Cheerleading requires only a minimal level of athleticism. Dictionary. com defines an athlete as "a person possessing the natural or acquired traits such as strength, agility, and endurance that are necessary for physical exercise or sports especially those preformed in competitive contexts". While some individual cheerleaders, such as those involved in acrobatic maneuvers, may posses a slightly higher level of athleticism it does not necessarily qualify their activity as a sport. Entertainers such as aerialists and tightrope walkers are athletic but one would be foolish to consider the circus a sport. Like circus entertainers, some individual cheerleaders may be considered physically gifted, but their skills are not displayed in a competitive sporting environment. In order to be considered competitive, Dictionary. com states that one must test their skill or ability against two or more opposing groups. Dictionary. com's criteria states a cheerleader is one who "leads cheering of spectators as at a sports contest". Cheerleaders who stand on the sidelines and orchestrate cheering of their team should not be considered athletes.
             
              Conclusion
             
              Hatton declares, "cheerleading is a sport - plain and simple - and cheerleaders are true athletes". Based on the definitions above, the arguments, and the illustrations, cheerleading is not a sport. While acknowledging that varying levels of athleticism are required for participation cheerleading should not be considered a sport because it is not typically undertaken in a competitive environment and its primary purpose is to lead "cheering of spectators as at a sports contest" (Dictionary. com).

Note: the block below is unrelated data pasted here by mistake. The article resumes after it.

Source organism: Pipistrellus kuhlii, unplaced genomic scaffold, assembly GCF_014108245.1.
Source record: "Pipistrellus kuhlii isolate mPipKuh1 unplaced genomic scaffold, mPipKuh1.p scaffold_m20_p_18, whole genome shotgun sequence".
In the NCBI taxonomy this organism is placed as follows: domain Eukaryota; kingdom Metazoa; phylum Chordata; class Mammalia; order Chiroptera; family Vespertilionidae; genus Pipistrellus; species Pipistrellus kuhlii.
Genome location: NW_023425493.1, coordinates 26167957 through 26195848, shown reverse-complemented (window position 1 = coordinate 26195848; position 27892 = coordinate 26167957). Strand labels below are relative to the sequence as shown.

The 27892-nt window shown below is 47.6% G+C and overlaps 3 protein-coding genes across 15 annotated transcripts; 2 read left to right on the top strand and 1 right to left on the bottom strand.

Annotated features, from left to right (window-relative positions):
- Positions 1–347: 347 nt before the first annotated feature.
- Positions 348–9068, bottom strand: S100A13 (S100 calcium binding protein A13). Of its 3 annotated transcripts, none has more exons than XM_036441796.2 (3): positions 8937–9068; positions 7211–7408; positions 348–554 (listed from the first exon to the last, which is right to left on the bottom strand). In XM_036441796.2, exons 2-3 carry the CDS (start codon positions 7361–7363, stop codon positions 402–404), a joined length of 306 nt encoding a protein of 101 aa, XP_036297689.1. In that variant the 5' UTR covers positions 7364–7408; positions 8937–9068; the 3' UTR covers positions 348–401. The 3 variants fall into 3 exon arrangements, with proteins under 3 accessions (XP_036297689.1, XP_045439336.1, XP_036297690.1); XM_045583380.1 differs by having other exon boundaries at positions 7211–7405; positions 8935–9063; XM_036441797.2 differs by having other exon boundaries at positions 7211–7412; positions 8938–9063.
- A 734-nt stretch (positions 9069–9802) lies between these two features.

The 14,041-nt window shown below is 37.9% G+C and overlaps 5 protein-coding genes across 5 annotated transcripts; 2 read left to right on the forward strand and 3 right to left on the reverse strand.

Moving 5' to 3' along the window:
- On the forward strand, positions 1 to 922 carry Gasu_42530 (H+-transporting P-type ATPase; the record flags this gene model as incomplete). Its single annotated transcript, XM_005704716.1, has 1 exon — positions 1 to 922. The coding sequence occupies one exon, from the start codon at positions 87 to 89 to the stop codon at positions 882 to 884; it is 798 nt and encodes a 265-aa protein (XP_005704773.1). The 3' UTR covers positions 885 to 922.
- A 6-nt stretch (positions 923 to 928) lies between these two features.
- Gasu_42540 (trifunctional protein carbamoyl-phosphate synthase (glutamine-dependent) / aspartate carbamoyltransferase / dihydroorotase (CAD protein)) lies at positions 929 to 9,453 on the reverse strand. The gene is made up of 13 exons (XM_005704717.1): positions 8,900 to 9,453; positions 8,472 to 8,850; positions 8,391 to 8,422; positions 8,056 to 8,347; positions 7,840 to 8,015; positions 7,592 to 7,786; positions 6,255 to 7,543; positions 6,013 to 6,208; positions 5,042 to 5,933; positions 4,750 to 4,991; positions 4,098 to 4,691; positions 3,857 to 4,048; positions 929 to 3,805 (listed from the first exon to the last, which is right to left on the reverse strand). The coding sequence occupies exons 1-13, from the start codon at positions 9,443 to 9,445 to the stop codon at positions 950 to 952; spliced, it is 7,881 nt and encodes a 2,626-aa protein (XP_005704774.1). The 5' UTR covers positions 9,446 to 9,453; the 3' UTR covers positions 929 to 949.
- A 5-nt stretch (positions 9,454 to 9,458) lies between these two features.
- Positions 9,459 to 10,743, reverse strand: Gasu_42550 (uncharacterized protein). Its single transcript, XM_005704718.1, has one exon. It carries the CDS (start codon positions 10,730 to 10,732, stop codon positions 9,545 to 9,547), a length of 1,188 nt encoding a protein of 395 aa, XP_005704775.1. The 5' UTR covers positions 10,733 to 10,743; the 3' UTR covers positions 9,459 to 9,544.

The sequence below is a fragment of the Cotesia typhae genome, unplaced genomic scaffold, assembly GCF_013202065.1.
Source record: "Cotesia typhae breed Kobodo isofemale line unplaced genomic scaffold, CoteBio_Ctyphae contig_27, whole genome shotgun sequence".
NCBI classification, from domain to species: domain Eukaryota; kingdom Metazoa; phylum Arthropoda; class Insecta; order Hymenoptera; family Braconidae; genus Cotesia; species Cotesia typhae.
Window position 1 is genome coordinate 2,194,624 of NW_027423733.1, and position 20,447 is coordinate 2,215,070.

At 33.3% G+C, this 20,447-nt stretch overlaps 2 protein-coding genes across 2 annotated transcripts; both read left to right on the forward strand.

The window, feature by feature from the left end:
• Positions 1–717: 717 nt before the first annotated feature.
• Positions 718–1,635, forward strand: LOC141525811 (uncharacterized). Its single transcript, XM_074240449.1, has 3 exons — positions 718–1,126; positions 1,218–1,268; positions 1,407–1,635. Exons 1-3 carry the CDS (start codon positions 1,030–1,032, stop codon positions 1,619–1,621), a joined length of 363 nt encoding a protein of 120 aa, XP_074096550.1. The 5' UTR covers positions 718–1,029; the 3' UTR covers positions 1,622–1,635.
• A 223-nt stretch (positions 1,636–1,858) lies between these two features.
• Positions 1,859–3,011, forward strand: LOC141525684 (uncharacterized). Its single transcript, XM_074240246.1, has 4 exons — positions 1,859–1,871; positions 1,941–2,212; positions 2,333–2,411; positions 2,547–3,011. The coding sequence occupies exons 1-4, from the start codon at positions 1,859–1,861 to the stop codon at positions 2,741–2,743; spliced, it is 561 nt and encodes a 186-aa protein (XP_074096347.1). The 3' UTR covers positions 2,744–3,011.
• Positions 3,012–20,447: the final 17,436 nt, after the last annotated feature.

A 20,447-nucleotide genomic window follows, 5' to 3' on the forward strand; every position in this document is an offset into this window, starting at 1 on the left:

Cheerleading Essay Argumentative Essay 
+1
Dictionary.com. Lexico Publishing Group, LLC. 2003. 9 October 2003.
http://dictionary.References.com/.

"Equal Opportunity In Intercollegiate Athletics: Requirements Under Title IX of the Education Amendments of 1972." U.S. Department of Education. 27 August 1997. 9 October 2003. http://classweb.gmu.edu/jkozlows/460tixa.html.

Hatton, Joe. "Sports Beat - The Sport of Cheerleading: It's a lot More than Just
Pompoms and Smiles." Providence Journal Bulletin 9 May 2003: C-04
LexisNexis CD-ROM. 13 May 2003.

"NFHS." National Federation of State High School Associations. 2003. 9 October 2003. http://www.nfhs.org/.